Why Jumping Matters

It’s worth it to stress the importance of not only traditional strengthening but also plyometric training as part of our runners' programs.

Did you know? Over 30 million people run for exercise in the USA!

As much as we would like to say the reason for that is because running is awesome, the reality is that there are few other exercises that are as accessible and beneficial as running. Running is a skill that few are taught; as a result, runners often pay the price with as many as 80% becoming injured and thus losing precious training days over the course of a year. While most runners run as their only form of exercise, we all know that running should be a part of an exercise routine and not the entirety of it. Strength training and gait retraining for improving tissue capacity and running efficiency play a large role in performance and injury reduction. But what if we are missing another piece?

Let’s discuss why jumping matters.

Running involves the ability to load and explode. It is often stated that running is characterized by jumping/hopping from one foot to the other. This concept of jumping is a form of plyometrics which involves a loading phase (eccentric) and exploding or unloading phase (concentric). The inability to perform either of these tasks properly can cause energy leakage, abnormal movement patterns, excessive stress, poor performance, and potentially injury. Because so many runners neglect other aspects of training, getting them involved with strengthening, let alone plyometric training, is a tall task. So, it’s worth our time to stress the importance of not only traditional strengthening but also plyometric training as part of our runners’ programs.

So, why else does jumping matter?

Well, the benefits of jumping are numerous! First, jumping allows for the strengthening of bones and joints. It allows the body to accommodate the stress it will experience with running (again, running is a continuous transition from one leg to the other.) Bone density and connective tissues, such as tendons and ligaments, reap the benefits of this type of training.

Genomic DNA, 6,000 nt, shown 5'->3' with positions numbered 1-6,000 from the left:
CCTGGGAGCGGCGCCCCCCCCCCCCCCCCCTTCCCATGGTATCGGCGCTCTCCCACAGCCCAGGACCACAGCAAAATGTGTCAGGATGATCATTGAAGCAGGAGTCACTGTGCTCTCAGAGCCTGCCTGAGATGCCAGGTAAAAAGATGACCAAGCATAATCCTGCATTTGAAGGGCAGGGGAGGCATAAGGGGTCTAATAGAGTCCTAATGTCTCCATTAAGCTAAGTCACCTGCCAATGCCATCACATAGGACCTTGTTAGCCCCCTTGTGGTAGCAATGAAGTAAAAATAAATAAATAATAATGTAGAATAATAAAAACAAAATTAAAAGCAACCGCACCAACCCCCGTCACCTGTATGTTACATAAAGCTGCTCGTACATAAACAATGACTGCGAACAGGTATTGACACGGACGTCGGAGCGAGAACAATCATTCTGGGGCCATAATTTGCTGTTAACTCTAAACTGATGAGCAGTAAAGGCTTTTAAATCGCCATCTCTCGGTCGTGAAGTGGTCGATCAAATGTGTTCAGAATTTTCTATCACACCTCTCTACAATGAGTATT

Plyometrics also make you stronger and more forceful. By learning how to efficiently load and unload your tissue, the body with be able to generate more force and power into the ground, thus driving you forward faster. This strength benefit directly translates into performance improvements.

Another component that we often note lacking in many injured runners is coordination. The ability to coordinate movement allows for better loading patterns and more efficient movements. Lack of coordination can lead to injuries such as stress fractures. Jumping rope is a wonderful way to improve coordination. It teaches the runner to be light on their feet, and load the feet appropriately while mimicking the running motion by alternating foot contacts with the ground. The beauty of this type of training is that it can be done anywhere by anyone. Jumping rope or even invisible jump roping can be performed in an office, hotel room, bedroom, or any other space. Location should never be an excuse as to why one can’t do some form of plyometric training.

So, hopefully you can see that runners need to make time not only for their running and traditional strength training, but also for plyometric training. This diversity in training will undoubtedly improve the general health of runners in addition to other aspects of their life. Runners need to carve out time to incorporate this type of training (and in some cases scale back on the running mileage) to ensure that this component is not neglected…because JUMPING DOES MATTER!